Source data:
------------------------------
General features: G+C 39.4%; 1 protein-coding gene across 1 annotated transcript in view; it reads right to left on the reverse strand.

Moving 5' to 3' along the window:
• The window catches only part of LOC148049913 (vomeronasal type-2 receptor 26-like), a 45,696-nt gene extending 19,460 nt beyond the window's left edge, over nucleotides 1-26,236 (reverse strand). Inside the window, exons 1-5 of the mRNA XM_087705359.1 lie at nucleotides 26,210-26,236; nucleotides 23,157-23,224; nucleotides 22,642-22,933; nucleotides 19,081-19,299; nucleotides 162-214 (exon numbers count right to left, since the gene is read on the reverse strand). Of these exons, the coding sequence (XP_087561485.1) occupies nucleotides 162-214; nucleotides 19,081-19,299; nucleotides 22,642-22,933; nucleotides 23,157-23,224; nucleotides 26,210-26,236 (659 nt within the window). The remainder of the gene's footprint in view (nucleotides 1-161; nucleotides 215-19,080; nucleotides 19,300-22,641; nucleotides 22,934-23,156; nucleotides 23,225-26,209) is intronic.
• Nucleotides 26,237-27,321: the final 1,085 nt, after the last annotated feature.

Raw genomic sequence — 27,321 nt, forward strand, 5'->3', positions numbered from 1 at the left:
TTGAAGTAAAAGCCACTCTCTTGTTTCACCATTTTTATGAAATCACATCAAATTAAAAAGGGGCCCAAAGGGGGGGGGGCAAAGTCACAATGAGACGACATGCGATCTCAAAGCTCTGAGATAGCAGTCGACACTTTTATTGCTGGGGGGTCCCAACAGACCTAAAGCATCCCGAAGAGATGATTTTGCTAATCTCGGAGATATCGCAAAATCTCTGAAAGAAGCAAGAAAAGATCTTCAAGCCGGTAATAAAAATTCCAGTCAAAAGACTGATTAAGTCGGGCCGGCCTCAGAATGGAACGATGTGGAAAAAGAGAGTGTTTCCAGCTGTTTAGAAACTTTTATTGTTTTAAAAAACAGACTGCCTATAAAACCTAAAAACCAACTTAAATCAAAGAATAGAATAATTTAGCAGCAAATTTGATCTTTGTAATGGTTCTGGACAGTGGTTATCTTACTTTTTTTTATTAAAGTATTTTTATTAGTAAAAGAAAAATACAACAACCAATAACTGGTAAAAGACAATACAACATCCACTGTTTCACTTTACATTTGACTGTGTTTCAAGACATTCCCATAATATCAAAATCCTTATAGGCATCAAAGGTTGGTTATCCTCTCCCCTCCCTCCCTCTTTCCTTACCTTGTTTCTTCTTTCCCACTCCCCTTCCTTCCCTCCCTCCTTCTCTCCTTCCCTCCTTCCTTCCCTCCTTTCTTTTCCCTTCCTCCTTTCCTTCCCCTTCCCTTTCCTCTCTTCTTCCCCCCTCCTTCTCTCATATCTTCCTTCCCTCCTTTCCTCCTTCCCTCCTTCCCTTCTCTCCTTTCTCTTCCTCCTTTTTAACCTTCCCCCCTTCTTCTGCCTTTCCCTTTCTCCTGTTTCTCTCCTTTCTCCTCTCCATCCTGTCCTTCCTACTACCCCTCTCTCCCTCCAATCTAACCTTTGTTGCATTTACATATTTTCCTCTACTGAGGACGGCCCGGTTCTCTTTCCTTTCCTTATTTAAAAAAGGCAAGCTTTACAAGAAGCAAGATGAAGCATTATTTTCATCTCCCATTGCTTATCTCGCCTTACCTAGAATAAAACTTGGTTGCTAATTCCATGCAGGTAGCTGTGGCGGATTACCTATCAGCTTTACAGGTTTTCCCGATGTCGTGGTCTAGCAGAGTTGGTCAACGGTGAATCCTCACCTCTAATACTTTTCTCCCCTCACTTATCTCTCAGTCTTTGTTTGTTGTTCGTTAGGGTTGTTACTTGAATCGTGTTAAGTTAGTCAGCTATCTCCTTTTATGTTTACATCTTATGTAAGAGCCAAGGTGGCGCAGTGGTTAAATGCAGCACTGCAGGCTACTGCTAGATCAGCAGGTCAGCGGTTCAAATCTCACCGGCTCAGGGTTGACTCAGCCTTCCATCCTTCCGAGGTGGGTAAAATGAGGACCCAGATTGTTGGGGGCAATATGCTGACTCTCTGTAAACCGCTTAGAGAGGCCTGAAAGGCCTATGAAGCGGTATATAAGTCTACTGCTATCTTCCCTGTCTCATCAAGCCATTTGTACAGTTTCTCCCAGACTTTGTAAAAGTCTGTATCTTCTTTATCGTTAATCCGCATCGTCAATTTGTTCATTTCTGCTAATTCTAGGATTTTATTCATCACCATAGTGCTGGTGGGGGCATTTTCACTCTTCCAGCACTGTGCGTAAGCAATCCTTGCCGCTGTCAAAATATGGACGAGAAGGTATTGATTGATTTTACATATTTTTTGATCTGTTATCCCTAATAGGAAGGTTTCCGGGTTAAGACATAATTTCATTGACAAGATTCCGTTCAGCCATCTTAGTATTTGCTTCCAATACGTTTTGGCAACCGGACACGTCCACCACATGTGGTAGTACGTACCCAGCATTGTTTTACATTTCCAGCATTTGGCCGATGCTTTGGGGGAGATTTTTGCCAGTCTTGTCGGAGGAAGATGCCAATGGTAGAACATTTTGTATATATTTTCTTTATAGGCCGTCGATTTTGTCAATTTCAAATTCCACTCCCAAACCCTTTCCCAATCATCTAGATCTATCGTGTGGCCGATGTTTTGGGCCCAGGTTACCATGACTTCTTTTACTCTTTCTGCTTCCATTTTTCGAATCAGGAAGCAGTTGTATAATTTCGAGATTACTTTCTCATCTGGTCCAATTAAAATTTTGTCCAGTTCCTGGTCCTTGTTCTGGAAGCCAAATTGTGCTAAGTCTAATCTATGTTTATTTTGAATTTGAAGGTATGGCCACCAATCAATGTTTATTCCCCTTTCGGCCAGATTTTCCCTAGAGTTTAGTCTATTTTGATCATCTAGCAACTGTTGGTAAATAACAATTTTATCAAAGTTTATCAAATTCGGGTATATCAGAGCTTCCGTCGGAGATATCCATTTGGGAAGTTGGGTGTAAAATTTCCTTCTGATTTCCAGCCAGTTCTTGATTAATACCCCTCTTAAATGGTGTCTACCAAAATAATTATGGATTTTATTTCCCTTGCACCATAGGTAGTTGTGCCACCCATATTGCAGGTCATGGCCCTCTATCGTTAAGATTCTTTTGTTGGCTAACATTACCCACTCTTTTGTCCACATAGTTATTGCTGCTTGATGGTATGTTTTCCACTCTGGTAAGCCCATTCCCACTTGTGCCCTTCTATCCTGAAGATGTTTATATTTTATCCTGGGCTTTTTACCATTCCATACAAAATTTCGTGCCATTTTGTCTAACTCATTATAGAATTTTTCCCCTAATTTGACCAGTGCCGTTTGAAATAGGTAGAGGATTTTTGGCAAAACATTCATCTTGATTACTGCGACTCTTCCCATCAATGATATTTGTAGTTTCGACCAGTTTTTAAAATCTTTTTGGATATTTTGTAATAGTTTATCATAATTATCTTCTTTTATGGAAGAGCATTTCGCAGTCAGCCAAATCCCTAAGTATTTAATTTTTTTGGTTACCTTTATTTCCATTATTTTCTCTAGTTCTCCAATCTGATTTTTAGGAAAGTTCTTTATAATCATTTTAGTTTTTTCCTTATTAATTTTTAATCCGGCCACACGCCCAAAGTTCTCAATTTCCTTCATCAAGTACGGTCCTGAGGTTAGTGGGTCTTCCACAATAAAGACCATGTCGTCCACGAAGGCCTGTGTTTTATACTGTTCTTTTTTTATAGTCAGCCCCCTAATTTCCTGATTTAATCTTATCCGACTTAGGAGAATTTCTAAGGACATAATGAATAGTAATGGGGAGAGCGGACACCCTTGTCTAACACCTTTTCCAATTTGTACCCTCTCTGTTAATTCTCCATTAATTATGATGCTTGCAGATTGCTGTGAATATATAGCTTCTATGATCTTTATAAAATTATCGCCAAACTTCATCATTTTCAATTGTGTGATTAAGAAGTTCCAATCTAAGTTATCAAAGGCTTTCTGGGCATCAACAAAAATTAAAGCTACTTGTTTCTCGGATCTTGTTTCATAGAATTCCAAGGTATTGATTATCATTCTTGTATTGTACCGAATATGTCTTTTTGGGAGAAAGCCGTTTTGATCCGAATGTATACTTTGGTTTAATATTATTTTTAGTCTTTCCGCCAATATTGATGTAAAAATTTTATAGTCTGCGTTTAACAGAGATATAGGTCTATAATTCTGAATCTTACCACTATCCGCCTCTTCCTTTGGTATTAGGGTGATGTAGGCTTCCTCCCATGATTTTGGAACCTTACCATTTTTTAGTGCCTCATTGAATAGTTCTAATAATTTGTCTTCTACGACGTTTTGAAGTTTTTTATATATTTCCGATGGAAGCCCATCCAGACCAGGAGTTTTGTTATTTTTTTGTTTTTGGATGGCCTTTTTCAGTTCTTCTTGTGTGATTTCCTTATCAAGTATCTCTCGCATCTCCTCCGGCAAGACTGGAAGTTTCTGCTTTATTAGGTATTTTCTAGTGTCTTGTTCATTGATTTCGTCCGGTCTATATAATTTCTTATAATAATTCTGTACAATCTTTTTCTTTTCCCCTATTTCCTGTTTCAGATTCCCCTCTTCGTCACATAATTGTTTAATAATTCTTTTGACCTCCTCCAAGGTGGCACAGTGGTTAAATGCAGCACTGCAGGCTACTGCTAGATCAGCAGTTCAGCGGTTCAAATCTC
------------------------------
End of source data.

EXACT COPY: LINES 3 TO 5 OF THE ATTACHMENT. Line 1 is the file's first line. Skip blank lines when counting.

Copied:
• The window catches only part of LOC148049913 (vomeronasal type-2 receptor 26-like), a 45,696-nt gene extending 19,460 nt beyond the window's left edge, over nucleotides 1-26,236 (reverse strand). Inside the window, exons 1-5 of the mRNA XM_087705359.1 lie at nucleotides 26,210-26,236; nucleotides 23,157-23,224; nucleotides 22,642-22,933; nucleotides 19,081-19,299; nucleotides 162-214 (exon numbers count right to left, since the gene is read on the reverse strand). Of these exons, the coding sequence (XP_087561485.1) occupies nucleotides 162-214; nucleotides 19,081-19,299; nucleotides 22,642-22,933; nucleotides 23,157-23,224; nucleotides 26,210-26,236 (659 nt within the window). The remainder of the gene's footprint in view (nucleotides 1-161; nucleotides 215-19,080; nucleotides 19,300-22,641; nucleotides 22,934-23,156; nucleotides 23,225-26,209) is intronic.
• Nucleotides 26,237-27,321: the final 1,085 nt, after the last annotated feature.

Raw genomic sequence — 27,321 nt, forward strand, 5'->3', positions numbered from 1 at the left: